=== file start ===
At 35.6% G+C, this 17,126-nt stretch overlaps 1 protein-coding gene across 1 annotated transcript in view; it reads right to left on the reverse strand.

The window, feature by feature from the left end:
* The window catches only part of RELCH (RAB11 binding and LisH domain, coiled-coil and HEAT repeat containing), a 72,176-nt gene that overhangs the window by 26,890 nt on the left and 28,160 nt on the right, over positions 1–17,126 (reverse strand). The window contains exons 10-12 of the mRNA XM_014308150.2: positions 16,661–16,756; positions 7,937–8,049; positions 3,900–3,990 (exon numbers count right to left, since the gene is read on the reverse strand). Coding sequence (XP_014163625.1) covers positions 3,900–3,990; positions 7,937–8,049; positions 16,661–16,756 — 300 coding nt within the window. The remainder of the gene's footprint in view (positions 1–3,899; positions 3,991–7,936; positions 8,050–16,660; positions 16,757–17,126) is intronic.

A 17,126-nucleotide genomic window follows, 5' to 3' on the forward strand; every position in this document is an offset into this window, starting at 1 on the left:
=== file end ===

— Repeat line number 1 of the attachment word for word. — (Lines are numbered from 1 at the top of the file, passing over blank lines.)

At 35.6% G+C, this 17,126-nt stretch overlaps 1 protein-coding gene across 1 annotated transcript in view; it reads right to left on the reverse strand.